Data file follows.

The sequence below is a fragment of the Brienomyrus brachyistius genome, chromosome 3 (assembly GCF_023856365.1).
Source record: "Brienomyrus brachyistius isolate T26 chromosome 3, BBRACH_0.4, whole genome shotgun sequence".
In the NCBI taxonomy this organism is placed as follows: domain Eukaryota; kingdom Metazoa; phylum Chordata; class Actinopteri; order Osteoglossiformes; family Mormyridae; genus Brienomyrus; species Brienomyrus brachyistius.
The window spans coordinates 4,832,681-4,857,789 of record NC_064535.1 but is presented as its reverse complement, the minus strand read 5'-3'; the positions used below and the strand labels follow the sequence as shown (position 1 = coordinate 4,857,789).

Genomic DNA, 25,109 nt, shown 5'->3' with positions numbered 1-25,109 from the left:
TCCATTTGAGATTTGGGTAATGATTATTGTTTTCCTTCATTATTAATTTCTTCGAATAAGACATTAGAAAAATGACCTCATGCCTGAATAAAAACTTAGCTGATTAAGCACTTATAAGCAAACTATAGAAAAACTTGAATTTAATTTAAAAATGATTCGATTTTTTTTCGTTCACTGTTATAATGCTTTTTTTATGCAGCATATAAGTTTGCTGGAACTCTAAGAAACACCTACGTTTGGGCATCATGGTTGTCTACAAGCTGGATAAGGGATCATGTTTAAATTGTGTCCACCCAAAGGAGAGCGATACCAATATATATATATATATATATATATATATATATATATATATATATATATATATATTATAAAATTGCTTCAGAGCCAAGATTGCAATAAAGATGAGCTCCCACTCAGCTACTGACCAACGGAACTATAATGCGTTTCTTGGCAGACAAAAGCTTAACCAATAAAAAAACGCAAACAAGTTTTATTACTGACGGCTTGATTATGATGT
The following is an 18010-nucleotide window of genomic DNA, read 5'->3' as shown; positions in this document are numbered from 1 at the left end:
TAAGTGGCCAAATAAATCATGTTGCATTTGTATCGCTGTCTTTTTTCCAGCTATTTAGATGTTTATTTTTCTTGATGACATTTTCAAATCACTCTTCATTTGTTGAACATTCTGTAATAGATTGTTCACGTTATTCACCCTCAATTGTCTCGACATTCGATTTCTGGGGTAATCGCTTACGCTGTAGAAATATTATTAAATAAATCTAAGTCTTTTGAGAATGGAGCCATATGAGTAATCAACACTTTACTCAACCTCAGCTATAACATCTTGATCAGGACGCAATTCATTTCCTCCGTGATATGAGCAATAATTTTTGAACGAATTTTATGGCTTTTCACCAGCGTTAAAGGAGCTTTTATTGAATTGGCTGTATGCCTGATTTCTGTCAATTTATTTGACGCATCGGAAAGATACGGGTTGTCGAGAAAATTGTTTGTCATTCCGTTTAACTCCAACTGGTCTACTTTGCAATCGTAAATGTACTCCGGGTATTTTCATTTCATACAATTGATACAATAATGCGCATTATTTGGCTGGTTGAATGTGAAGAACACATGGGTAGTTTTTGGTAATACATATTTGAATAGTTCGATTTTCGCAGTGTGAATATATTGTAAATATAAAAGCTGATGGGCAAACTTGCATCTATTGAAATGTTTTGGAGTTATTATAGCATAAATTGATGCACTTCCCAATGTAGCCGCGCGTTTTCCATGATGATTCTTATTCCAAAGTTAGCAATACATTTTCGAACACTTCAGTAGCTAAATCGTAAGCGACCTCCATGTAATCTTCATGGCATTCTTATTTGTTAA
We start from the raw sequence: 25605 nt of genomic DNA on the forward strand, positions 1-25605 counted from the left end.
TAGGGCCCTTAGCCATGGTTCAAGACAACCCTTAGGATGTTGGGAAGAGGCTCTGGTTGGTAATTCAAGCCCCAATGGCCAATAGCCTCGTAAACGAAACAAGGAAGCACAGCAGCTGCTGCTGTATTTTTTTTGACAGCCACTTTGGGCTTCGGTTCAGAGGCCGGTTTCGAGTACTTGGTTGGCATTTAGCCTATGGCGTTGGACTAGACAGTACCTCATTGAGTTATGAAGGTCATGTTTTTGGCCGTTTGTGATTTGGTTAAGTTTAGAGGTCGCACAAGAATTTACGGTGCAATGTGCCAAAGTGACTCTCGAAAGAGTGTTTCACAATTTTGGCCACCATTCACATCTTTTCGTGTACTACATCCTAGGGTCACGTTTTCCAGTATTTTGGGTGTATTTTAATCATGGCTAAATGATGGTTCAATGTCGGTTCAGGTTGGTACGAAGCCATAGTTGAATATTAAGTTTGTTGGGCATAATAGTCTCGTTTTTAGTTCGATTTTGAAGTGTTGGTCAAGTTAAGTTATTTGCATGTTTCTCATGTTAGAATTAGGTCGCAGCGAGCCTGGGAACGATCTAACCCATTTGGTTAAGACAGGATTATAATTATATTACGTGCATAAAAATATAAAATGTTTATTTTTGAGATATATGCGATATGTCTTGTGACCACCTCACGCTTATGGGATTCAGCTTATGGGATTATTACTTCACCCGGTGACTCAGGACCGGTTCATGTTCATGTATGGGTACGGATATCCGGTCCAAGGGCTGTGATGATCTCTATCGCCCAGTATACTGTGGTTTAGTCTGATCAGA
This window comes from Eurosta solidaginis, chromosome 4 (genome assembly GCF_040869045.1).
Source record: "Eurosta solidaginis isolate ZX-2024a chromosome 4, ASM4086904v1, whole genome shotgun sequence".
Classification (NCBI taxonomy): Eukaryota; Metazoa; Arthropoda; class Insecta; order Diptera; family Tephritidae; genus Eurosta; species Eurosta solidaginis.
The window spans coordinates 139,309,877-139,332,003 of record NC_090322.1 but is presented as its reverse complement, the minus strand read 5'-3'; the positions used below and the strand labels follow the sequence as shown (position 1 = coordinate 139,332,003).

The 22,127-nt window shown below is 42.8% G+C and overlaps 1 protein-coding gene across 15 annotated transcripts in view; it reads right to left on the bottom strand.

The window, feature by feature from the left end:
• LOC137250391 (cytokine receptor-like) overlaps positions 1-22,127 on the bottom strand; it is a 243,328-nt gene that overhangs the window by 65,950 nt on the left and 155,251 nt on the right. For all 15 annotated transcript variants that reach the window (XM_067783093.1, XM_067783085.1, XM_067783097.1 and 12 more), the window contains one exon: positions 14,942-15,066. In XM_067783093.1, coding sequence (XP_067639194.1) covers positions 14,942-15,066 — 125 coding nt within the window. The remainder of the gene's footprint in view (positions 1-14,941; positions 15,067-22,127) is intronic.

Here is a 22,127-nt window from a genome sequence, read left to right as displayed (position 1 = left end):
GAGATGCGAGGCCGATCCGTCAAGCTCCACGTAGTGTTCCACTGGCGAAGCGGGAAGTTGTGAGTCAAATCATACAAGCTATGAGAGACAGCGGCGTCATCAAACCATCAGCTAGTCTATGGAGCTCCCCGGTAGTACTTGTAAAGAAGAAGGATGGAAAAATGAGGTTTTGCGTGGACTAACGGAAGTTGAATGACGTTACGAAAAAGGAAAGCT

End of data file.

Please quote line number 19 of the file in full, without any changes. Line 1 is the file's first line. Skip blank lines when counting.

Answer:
GAGATGCGAGGCCGATCCGTCAAGCTCCACGTAGTGTTCCACTGGCGAAGCGGGAAGTTGTGAGTCAAATCATACAAGCTATGAGAGACAGCGGCGTCATCAAACCATCAGCTAGTCTATGGAGCTCCCCGGTAGTACTTGTAAAGAAGAAGGATGGAAAAATGAGGTTTTGCGTGGACTAACGGAAGTTGAATGACGTTACGAAAAAGGAAAGCT